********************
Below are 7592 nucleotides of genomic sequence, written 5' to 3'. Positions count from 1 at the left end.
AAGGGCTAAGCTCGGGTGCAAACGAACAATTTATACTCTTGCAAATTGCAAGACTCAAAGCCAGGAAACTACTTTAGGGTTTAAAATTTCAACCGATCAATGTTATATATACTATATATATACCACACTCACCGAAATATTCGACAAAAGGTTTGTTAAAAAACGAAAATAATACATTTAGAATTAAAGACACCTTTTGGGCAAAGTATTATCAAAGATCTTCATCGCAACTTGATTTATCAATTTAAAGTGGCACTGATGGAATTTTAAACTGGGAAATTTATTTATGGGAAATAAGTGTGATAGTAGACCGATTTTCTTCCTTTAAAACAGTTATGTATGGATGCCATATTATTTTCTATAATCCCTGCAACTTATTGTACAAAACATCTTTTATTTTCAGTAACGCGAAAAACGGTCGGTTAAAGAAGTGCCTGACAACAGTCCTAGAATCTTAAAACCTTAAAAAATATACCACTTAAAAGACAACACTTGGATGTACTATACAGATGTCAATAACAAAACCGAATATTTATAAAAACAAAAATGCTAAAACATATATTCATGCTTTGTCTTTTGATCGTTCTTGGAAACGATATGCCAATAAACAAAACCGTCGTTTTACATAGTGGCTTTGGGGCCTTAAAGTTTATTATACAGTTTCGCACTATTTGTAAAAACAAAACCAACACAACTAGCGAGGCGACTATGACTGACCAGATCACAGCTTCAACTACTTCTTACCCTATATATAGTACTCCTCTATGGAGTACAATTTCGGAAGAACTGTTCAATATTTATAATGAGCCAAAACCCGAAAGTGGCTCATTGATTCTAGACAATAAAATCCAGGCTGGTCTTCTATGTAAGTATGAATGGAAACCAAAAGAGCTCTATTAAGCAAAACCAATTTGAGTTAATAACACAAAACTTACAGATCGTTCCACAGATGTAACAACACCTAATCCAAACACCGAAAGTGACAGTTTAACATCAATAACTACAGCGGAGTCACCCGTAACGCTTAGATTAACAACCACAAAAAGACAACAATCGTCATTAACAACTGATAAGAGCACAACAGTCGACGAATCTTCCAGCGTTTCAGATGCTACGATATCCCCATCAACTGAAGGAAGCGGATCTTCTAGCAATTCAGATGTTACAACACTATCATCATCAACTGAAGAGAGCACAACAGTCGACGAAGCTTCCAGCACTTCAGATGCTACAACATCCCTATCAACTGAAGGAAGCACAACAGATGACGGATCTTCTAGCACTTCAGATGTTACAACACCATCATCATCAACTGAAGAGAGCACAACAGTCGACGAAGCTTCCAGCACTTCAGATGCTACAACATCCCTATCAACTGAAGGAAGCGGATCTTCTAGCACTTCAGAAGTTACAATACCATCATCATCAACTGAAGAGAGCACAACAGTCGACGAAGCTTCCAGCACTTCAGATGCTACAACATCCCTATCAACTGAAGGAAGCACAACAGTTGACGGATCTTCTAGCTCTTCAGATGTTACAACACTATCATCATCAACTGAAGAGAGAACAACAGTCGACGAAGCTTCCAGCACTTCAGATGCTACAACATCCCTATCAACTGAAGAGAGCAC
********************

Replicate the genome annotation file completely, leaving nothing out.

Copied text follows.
Below are 7592 nucleotides of genomic sequence, written 5' to 3'. Positions count from 1 at the left end.
AAGGGCTAAGCTCGGGTGCAAACGAACAATTTATACTCTTGCAAATTGCAAGACTCAAAGCCAGGAAACTACTTTAGGGTTTAAAATTTCAACCGATCAATGTTATATATACTATATATATACCACACTCACCGAAATATTCGACAAAAGGTTTGTTAAAAAACGAAAATAATACATTTAGAATTAAAGACACCTTTTGGGCAAAGTATTATCAAAGATCTTCATCGCAACTTGATTTATCAATTTAAAGTGGCACTGATGGAATTTTAAACTGGGAAATTTATTTATGGGAAATAAGTGTGATAGTAGACCGATTTTCTTCCTTTAAAACAGTTATGTATGGATGCCATATTATTTTCTATAATCCCTGCAACTTATTGTACAAAACATCTTTTATTTTCAGTAACGCGAAAAACGGTCGGTTAAAGAAGTGCCTGACAACAGTCCTAGAATCTTAAAACCTTAAAAAATATACCACTTAAAAGACAACACTTGGATGTACTATACAGATGTCAATAACAAAACCGAATATTTATAAAAACAAAAATGCTAAAACATATATTCATGCTTTGTCTTTTGATCGTTCTTGGAAACGATATGCCAATAAACAAAACCGTCGTTTTACATAGTGGCTTTGGGGCCTTAAAGTTTATTATACAGTTTCGCACTATTTGTAAAAACAAAACCAACACAACTAGCGAGGCGACTATGACTGACCAGATCACAGCTTCAACTACTTCTTACCCTATATATAGTACTCCTCTATGGAGTACAATTTCGGAAGAACTGTTCAATATTTATAATGAGCCAAAACCCGAAAGTGGCTCATTGATTCTAGACAATAAAATCCAGGCTGGTCTTCTATGTAAGTATGAATGGAAACCAAAAGAGCTCTATTAAGCAAAACCAATTTGAGTTAATAACACAAAACTTACAGATCGTTCCACAGATGTAACAACACCTAATCCAAACACCGAAAGTGACAGTTTAACATCAATAACTACAGCGGAGTCACCCGTAACGCTTAGATTAACAACCACAAAAAGACAACAATCGTCATTAACAACTGATAAGAGCACAACAGTCGACGAATCTTCCAGCGTTTCAGATGCTACGATATCCCCATCAACTGAAGGAAGCGGATCTTCTAGCAATTCAGATGTTACAACACTATCATCATCAACTGAAGAGAGCACAACAGTCGACGAAGCTTCCAGCACTTCAGATGCTACAACATCCCTATCAACTGAAGGAAGCACAACAGATGACGGATCTTCTAGCACTTCAGATGTTACAACACCATCATCATCAACTGAAGAGAGCACAACAGTCGACGAAGCTTCCAGCACTTCAGATGCTACAACATCCCTATCAACTGAAGGAAGCGGATCTTCTAGCACTTCAGAAGTTACAATACCATCATCATCAACTGAAGAGAGCACAACAGTCGACGAAGCTTCCAGCACTTCAGATGCTACAACATCCCTATCAACTGAAGGAAGCACAACAGTTGACGGATCTTCTAGCTCTTCAGATGTTACAACACTATCATCATCAACTGAAGAGAGAACAACAGTCGACGAAGCTTCCAGCACTTCAGATGCTACAACATCCCTATCAACTGAAGAGAGCAC